Another issue is whether to buy a new, or used RV.....I hadn't purchased a new car in a couple of decades because I hated the immediate depreciation when you left the car lot, so why would I change my philosophy when it came to an RV? Ultimately we decided we would not be buying a 'new' RV as we did not want to be making loan payments for the next 6 years, so we began focusing on Class A motorhomes around 8-10 years old that we could afford to buy and own outright.
The final thing we decided we wanted was a diesel pusher......more power for pulling a large enclosed car trailer.....why we decided to pull an enclosed car trailer, instead of just pulling a car behind us like most people do is a whole other discussion that I will write about separately.
Now that we had narrowed our options down we began to look in earnest for our next RV, but within a few weeks became very discouraged as virtually all of the used Class A's we looked at did not stand up well to full time living, let alone part time, or weekend living. They all had this 'threadbare' look to them after 8-10 years, and at $70-$90,000 dollars for a used one we would have to do a lot of interior renovation before we even began living in it. Then one day while browsing the local Craigslist RV ads I came across this ad for a 1982 Newell......I had never heard of Newell, and there was a good reason. They only build about 25-30 of them a year so there are not many on the road.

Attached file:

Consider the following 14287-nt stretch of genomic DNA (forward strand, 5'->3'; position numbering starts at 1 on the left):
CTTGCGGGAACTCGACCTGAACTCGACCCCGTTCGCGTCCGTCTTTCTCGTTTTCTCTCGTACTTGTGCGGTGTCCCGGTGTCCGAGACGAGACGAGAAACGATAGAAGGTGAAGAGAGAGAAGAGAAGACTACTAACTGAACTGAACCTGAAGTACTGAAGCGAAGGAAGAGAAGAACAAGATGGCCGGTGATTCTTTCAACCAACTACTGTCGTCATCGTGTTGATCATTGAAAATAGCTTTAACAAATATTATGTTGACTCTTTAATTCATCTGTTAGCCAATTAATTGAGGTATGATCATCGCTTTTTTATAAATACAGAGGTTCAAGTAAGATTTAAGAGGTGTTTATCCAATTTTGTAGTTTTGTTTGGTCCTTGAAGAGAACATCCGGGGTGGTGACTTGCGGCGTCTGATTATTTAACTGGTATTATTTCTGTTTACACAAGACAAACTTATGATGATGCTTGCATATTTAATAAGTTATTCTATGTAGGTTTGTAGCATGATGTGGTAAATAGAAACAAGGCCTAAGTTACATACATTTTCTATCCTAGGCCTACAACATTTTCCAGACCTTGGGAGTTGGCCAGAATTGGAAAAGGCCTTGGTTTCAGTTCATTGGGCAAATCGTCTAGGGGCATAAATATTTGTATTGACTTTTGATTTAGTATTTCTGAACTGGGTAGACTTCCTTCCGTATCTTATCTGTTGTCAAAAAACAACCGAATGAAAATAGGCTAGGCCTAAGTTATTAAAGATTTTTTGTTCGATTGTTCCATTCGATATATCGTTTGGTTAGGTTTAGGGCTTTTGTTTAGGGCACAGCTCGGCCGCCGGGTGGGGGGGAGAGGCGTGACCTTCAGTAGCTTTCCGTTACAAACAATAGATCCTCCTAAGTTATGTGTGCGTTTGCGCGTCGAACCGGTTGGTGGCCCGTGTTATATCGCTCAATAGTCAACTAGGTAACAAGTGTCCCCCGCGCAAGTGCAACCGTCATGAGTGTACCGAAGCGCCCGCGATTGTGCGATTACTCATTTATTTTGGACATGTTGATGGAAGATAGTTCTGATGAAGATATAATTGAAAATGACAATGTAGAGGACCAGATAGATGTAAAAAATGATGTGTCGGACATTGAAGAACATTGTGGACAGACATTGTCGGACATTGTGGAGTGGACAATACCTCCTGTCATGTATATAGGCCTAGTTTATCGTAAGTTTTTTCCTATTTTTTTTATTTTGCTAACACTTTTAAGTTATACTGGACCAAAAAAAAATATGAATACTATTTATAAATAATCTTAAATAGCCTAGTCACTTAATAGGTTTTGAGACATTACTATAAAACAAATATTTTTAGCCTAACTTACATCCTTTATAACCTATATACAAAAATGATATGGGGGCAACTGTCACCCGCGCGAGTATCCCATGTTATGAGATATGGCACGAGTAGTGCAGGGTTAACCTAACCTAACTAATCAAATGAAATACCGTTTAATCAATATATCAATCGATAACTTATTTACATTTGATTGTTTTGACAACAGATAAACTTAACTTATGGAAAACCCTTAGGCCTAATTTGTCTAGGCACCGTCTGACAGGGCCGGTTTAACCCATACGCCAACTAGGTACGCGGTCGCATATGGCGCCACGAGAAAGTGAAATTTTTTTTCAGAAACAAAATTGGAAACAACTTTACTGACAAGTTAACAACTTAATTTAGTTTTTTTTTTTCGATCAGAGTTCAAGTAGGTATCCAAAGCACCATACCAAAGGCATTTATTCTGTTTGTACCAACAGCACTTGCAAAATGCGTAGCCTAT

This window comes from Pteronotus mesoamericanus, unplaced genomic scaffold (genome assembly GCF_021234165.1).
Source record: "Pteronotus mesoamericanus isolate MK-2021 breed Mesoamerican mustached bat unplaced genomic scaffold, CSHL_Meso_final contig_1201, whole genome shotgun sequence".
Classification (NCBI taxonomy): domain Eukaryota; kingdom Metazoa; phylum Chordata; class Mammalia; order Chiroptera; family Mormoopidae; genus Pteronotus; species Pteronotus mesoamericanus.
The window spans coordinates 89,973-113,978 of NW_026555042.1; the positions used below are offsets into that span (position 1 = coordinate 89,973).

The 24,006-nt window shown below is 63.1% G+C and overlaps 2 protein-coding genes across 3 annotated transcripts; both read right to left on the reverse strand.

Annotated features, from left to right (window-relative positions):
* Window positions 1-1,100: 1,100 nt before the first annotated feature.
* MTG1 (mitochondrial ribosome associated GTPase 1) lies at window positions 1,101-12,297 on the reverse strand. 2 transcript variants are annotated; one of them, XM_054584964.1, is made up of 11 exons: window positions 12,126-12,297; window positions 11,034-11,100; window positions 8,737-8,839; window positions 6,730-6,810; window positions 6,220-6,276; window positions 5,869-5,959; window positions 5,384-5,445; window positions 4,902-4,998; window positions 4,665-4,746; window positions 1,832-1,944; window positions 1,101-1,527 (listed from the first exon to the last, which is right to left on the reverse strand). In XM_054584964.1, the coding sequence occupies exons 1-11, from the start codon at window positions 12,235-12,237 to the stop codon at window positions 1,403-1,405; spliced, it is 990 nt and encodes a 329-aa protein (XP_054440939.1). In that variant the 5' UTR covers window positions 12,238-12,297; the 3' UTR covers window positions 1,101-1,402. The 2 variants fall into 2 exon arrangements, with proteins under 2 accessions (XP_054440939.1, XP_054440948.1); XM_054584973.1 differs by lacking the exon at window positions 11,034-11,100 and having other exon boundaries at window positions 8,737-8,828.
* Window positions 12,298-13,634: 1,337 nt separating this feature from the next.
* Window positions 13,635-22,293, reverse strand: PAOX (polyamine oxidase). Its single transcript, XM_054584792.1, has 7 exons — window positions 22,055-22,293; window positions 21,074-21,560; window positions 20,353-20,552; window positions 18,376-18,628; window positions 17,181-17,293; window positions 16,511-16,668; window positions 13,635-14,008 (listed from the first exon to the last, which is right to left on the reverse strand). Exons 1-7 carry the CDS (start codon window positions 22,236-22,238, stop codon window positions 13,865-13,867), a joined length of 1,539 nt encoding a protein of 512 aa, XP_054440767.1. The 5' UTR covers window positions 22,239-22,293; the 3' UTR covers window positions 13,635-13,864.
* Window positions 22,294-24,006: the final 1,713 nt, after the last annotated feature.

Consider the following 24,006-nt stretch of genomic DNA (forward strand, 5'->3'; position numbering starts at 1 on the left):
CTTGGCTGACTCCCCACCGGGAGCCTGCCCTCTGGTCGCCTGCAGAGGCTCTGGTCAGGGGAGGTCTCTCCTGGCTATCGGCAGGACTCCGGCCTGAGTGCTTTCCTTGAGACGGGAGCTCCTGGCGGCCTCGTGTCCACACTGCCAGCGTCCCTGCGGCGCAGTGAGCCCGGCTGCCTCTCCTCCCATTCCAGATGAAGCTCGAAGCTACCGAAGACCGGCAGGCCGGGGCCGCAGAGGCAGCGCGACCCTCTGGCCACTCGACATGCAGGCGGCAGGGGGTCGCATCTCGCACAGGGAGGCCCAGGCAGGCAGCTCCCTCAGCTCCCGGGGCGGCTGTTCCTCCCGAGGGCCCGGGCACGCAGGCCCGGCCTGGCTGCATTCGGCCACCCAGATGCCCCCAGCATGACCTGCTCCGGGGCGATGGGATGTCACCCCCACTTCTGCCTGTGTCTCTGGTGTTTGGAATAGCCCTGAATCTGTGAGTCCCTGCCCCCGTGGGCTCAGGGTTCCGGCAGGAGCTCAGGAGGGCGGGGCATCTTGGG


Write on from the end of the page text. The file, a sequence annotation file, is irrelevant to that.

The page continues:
This was the only picture in the original Craigslist ad, but I was captivated!
This Newell was 36' long, had a pedestal bed, and a Splendide washer/dryer. As I said, at the time I had no idea what a Newell was, but it looked beautiful. The draw back for me was that in 2008 it was 26 years old.....about 16 years older than we wanted. On top of that it had this weird Detroit Diesel 2 stroke engine (a 6V92 with turbo putting out 350 horsepower).......what is a 2 stroke diesel? Initially I was a little put off by the age, but we happened to be attending a wedding down in the area where the Newell was stored, so we decided to make an appointment to see it while we were in the area. I happened to be the first one to respond to the ad, but as it turned out I was not the last.